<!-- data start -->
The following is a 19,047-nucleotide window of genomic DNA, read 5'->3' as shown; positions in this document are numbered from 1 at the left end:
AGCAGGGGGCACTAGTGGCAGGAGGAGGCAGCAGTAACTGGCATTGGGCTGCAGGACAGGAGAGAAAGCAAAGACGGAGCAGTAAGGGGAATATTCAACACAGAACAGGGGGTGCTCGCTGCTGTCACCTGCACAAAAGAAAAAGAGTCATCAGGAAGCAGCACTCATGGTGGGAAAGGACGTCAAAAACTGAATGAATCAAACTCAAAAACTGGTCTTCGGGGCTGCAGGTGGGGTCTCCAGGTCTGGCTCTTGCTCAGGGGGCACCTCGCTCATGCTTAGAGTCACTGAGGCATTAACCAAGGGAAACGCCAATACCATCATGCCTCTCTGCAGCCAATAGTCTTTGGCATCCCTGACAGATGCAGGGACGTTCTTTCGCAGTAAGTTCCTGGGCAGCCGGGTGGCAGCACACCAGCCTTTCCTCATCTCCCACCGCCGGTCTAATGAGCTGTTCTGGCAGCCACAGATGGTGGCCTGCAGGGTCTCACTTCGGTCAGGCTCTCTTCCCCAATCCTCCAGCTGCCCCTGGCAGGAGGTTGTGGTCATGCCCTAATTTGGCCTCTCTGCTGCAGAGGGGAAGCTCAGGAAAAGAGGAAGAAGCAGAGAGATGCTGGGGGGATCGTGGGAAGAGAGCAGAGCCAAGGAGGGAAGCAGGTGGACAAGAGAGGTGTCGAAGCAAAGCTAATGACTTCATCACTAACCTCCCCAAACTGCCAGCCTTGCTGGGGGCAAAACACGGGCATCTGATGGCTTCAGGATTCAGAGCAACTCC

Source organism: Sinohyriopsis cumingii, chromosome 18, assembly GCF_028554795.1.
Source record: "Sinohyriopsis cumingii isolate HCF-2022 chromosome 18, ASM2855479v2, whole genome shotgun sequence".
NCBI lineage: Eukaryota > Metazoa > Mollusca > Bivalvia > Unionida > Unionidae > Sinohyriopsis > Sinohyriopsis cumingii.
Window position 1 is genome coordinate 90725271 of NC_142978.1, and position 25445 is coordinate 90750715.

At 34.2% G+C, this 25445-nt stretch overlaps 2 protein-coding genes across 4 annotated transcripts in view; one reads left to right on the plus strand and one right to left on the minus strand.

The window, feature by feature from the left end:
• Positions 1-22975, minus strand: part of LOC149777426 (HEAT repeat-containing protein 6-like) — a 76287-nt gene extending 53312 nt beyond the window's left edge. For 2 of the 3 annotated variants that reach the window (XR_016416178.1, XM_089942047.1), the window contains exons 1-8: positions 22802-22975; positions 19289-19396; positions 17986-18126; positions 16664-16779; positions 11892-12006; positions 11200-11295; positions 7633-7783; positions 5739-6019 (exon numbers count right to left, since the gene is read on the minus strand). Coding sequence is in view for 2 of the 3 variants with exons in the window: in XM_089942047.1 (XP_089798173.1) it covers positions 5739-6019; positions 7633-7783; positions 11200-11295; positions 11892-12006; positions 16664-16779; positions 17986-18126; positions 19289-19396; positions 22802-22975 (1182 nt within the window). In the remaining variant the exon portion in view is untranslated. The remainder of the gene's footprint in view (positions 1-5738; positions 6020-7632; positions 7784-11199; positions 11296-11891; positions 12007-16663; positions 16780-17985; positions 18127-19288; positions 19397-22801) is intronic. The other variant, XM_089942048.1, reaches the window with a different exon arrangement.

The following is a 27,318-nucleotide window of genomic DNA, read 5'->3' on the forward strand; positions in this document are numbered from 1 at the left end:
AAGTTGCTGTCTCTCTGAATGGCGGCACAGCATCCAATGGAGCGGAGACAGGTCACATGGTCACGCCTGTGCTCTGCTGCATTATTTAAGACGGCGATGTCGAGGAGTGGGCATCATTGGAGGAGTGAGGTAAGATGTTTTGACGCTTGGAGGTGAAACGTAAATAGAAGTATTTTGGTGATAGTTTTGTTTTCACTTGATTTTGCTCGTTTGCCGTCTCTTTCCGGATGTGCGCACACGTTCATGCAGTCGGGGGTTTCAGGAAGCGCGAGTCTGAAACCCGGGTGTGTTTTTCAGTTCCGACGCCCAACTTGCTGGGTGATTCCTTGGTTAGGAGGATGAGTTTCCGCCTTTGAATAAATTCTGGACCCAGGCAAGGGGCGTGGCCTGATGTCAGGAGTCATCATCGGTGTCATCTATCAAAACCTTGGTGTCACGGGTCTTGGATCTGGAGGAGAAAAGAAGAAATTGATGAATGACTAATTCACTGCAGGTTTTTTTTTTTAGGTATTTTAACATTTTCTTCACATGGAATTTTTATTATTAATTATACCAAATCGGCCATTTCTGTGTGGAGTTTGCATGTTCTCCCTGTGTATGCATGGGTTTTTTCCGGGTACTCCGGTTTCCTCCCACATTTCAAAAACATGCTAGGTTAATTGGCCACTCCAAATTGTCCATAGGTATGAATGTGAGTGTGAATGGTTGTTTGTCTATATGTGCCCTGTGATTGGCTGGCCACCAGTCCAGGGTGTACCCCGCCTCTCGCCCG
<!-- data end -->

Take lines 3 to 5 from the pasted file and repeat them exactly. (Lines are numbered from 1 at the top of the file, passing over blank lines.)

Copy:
Source organism: Sinohyriopsis cumingii, chromosome 18, assembly GCF_028554795.1.
Source record: "Sinohyriopsis cumingii isolate HCF-2022 chromosome 18, ASM2855479v2, whole genome shotgun sequence".
NCBI lineage: Eukaryota > Metazoa > Mollusca > Bivalvia > Unionida > Unionidae > Sinohyriopsis > Sinohyriopsis cumingii.